Personal net worth is your total assets minus your total liabilities. Assets can include home equity, investments, retirement accounts, jewelry and cash. Liabilities can include your mortgage, loans, bills and other debts that you owe. Like your net worth, your credit plays an important role in your life. It may determine if you qualify for a home loan and at what interest rate, and it may even determine which job offers you receive. It's beneficial to understand what affects your credit and how your credit is affected by your personal net worth.
Your credit report contains data about your credit accounts, such as the name of your creditors, payment history, balances owed and credit limits. It also contains personal information about you. This includes your current and former addresses, date of birth and Social Security number. It may also include the name of your employer, collection accounts and public records, such as tax liens, judgments and bankruptcies. What it doesn't include, however, is any information about your salary, checking and savings account balances, retirement accounts, investments (stocks, mutual funds and bonds) or the value of your personal net worth.
Since your credit report contains neither salary nor personal net worth value, such information does not affect your credit. It also does not affect your credit score. Your credit score is determined by the information found in your credit report. FICO credit scores have a numerical range from 300 to 850. The scores measure your debts, payment history, types of credit accounts you have, new credit inquiries and the overall length of your credit history.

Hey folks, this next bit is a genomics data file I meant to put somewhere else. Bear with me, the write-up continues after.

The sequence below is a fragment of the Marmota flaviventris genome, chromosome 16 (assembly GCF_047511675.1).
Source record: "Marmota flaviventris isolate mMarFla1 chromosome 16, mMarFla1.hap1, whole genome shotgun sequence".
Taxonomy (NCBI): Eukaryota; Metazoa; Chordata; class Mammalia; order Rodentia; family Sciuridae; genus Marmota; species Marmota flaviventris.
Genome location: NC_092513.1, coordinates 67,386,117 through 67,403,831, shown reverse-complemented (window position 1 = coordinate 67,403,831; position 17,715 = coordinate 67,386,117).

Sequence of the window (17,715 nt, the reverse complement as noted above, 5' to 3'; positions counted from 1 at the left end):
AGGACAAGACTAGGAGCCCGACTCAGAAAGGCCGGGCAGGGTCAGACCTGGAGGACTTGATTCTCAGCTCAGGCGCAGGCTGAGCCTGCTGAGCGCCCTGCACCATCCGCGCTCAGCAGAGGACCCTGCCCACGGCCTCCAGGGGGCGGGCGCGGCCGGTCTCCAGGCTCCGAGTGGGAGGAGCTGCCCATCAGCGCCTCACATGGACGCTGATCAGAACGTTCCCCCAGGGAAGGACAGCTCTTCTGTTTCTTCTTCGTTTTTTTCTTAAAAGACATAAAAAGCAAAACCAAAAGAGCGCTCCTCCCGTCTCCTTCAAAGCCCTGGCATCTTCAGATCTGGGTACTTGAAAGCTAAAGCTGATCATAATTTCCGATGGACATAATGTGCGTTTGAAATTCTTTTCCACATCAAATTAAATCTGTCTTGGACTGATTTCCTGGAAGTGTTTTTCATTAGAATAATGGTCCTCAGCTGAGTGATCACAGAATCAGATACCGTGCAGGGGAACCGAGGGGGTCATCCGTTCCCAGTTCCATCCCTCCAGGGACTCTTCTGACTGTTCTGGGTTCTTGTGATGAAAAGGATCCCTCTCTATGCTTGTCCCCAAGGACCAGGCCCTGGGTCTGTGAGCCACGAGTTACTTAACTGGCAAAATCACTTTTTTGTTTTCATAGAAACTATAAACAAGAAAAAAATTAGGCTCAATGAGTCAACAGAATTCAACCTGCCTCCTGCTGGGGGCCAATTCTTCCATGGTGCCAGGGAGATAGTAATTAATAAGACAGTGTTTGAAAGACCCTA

Although your personal net worth does not affect your credit or credit score directly, your net worth may indirectly impact your credit. The Credit Card Accountability Responsibility and Disclosure Act of 2009 requires credit card issuers to obtain income information from you when you apply for a credit card. This was done to help ensure that consumers have the ability to repay the debt. Credit card lenders ask you to disclose your salary and other sources of income. Whether you're approved or not is generally based on your credit score and credit report, but the lender may take into account your income information when determining how large of a credit limit you qualify for.
Of course, even if you have high credit limits, maxing out your credit cards with debt will negatively affect your credit. A maxed-out credit card can lower your credit score anywhere from 10 to 45 points, according to FICO. According to Liz Weston of MSN Money, it's recommended that consumers keep balances on a credit card at 30 percent or less to achieve a high score, with less than 10 percent being ideal. To maintain a good score, FICO recommends that you make all of your payments on time. One 30-day-late payment can drop your credit score by as much as 110 points.
Mack Mitzsheva is a tax lawyer, personal finance expert and the author of the forthcoming ebook, "10 Best Places to Work Online." Mitzsheva is also a social media entrepreneur with five successful sites under her belt. Always innovative, Mitzsheva is currently developing a cutting-edge budgeting app for newlyweds.